Given how users have a very limited attention span, and that there are always multiple channels or platforms or applications in use at any time, it’s vital to find new ways to capture attention and drive retention. With conversational interfaces, one can offer data under the command of the user, in a progressive model, boosting engagement. There’s also a clear call to action, and an ability to arouse user interest and recall.
Reduced user frustration
More users, have at one point in time or the other, seen a ‘sci-fi rendition’ of what a chatbot can achieve. This has had a dual effect, pushing interest while also ensuring very limited tolerance for any errors. Conversational Interfaces can help contain possible glitches, by propelling users to stay proactive, offering choices, and keeping the field within pragmatic boundaries.
Better cost management
With Conversational Interfaces, one can maintain a cap on costs, since its web-based and can work autonomously right from day 1, with no need for any human assistance. It will of course, require continuous improvements, in order to make the interactivity friction-free, but at a fraction of the training and other costs, one has to generally manage.
Well, these are some of the many benefits and factors, pushing the idea of chatbots into most contact centres. How does one implement this transition? Can it be done with minimal business disruption, and a focus on speed, accuracy, and efficiency?
‘Implementation is everything’
Remember, chatbots can be programmed to do almost anything, and are tutored for a variety of roles, which also includes tone of voice! The thought behind any program, is to make the chatbot as natural as possible, meeting the basics of real, human conversations. Here the key qualities, a chatbot must have, and which would help architect a proper implementation pathway:
Transparency – First up, the chatbot should identify itself for what it is, and share a list of its composite capabilities, offering guidance and support via a pop-up menu of common customer requests.
Personalisation – The chatbot must have its own unique tone, voice, and conversational technique – like any other human, making it stand out and form a character unto itself. This is part of the company’s brand identity and customer service philosophy. Sometimes, common catch-lines, popular slogans, product pitches, or even emojis can be used.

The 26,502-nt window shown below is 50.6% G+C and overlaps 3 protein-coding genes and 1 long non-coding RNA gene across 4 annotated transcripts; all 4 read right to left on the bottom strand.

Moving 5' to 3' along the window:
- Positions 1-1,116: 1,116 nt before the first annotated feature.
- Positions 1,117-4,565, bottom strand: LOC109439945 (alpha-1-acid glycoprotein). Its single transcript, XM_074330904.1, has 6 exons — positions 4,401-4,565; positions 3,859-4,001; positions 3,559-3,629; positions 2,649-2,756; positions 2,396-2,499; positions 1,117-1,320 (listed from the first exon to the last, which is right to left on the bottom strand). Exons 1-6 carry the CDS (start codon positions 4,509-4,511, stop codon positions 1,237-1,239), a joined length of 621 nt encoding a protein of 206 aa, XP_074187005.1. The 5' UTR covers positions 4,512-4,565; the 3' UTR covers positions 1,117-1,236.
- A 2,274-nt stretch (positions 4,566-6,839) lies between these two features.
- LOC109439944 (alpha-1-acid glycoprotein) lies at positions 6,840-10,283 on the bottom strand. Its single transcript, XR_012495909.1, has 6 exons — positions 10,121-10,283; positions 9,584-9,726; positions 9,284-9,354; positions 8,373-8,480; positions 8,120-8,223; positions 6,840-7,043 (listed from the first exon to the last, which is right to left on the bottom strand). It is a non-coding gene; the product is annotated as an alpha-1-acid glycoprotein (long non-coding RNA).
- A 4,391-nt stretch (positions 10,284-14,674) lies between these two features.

Detailing – It’s important to give the user all the information that’s needed or requested. Chatbots can also use images or symbols to ensure clarity and understanding.
Dynamism – Considering the fact that most chatbots will have to deal with an almost infinite number of issues, from various vantage points and opinions, they have to be continuously modified, adding new data or approach patterns. Over time, they should improve performance, and cannot be treated as a ‘one-size-fits-all’ or a ‘one-time-and-done’ model.
‘A very bright road ahead’
There you have it. Chatbots must be easy to integrate with customer data and one’s regular service channels, and with a company’s general business processes. If and when, the chatbot cannot address a particular customer concern, it must immediately shift the call to a live agent. Escalation methodologies must be seamless and smooth, articulated by navigation tools. The agent must also be provided with a quick update on the progress made so far, and should commence dialogue with a formal acknowledgement of the interaction so far.
With these factors in mind, chatbots can transform how businesses go about daily and repetitive tasks, making the workplace smarter and more agile, even as employees can focus on the bigger picture, and other key strategic initiatives.